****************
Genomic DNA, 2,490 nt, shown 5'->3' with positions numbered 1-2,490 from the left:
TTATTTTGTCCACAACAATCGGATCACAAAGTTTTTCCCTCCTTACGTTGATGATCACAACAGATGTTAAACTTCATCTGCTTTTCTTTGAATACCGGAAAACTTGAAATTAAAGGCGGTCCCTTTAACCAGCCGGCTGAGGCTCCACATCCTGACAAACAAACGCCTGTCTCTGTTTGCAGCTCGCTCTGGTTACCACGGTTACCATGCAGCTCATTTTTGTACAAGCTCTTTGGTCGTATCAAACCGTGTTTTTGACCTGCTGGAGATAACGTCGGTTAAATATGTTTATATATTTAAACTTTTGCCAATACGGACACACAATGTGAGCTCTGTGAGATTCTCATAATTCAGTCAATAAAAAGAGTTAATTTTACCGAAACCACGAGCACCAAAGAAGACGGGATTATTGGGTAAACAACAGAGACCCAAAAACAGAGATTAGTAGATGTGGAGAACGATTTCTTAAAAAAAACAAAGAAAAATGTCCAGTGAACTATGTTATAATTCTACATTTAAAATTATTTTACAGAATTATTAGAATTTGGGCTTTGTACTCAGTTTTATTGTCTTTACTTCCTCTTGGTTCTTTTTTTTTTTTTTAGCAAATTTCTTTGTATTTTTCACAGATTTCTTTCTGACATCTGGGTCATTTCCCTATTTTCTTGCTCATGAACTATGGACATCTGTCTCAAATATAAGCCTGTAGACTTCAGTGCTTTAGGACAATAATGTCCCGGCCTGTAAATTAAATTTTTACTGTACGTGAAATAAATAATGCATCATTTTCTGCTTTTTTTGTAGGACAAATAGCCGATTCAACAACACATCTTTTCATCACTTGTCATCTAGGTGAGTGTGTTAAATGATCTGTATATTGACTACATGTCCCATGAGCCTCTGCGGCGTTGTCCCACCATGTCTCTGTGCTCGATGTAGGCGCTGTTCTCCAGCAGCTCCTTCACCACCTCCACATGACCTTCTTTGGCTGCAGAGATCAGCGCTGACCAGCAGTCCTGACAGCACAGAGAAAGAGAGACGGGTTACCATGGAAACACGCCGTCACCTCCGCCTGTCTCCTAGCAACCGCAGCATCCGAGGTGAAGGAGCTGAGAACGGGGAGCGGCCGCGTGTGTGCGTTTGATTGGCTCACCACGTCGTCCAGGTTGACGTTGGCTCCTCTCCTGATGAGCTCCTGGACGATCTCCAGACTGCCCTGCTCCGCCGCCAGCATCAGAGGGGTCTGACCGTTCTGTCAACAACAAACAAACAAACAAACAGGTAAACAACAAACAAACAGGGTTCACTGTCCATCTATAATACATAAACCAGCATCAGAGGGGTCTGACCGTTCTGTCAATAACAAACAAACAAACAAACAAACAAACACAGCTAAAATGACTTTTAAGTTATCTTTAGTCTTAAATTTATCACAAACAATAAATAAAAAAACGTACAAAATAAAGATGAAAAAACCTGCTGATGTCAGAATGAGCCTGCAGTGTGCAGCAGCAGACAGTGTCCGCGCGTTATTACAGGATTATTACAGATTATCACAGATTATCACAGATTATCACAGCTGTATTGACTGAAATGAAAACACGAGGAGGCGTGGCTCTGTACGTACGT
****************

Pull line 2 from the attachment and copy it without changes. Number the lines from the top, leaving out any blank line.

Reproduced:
TTATTTTGTCCACAACAATCGGATCACAAAGTTTTTCCCTCCTTACGTTGATGATCACAACAGATGTTAAACTTCATCTGCTTTTCTTTGAATACCGGAAAACTTGAAATTAAAGGCGGTCCCTTTAACCAGCCGGCTGAGGCTCCACATCCTGACAAACAAACGCCTGTCTCTGTTTGCAGCTCGCTCTGGTTACCACGGTTACCATGCAGCTCATTTTTGTACAAGCTCTTTGGTCGTATCAAACCGTGTTTTTGACCTGCTGGAGATAACGTCGGTTAAATATGTTTATATATTTAAACTTTTGCCAATACGGACACACAATGTGAGCTCTGTGAGATTCTCATAATTCAGTCAATAAAAAGAGTTAATTTTACCGAAACCACGAGCACCAAAGAAGACGGGATTATTGGGTAAACAACAGAGACCCAAAAACAGAGATTAGTAGATGTGGAGAACGATTTCTTAAAAAAAACAAAGAAAAATGTCCAGTGAACTATGTTATAATTCTACATTTAAAATTATTTTACAGAATTATTAGAATTTGGGCTTTGTACTCAGTTTTATTGTCTTTACTTCCTCTTGGTTCTTTTTTTTTTTTTTAGCAAATTTCTTTGTATTTTTCACAGATTTCTTTCTGACATCTGGGTCATTTCCCTATTTTCTTGCTCATGAACTATGGACATCTGTCTCAAATATAAGCCTGTAGACTTCAGTGCTTTAGGACAATAATGTCCCGGCCTGTAAATTAAATTTTTACTGTACGTGAAATAAATAATGCATCATTTTCTGCTTTTTTTGTAGGACAAATAGCCGATTCAACAACACATCTTTTCATCACTTGTCATCTAGGTGAGTGTGTTAAATGATCTGTATATTGACTACATGTCCCATGAGCCTCTGCGGCGTTGTCCCACCATGTCTCTGTGCTCGATGTAGGCGCTGTTCTCCAGCAGCTCCTTCACCACCTCCACATGACCTTCTTTGGCTGCAGAGATCAGCGCTGACCAGCAGTCCTGACAGCACAGAGAAAGAGAGACGGGTTACCATGGAAACACGCCGTCACCTCCGCCTGTCTCCTAGCAACCGCAGCATCCGAGGTGAAGGAGCTGAGAACGGGGAGCGGCCGCGTGTGTGCGTTTGATTGGCTCACCACGTCGTCCAGGTTGACGTTGGCTCCTCTCCTGATGAGCTCCTGGACGATCTCCAGACTGCCCTGCTCCGCCGCCAGCATCAGAGGGGTCTGACCGTTCTGTCAACAACAAACAAACAAACAAACAGGTAAACAACAAACAAACAGGGTTCACTGTCCATCTATAATACATAAACCAGCATCAGAGGGGTCTGACCGTTCTGTCAATAACAAACAAACAAACAAACAAACAAACACAGCTAAAATGACTTTTAAGTTATCTTTAGTCTTAAATTTATCACAAACAATAAATAAAAAAACGTACAAAATAAAGATGAAAAAACCTGCTGATGTCAGAATGAGCCTGCAGTGTGCAGCAGCAGACAGTGTCCGCGCGTTATTACAGGATTATTACAGATTATCACAGATTATCACAGATTATCACAGCTGTATTGACTGAAATGAAAACACGAGGAGGCGTGGCTCTGTACGTACGT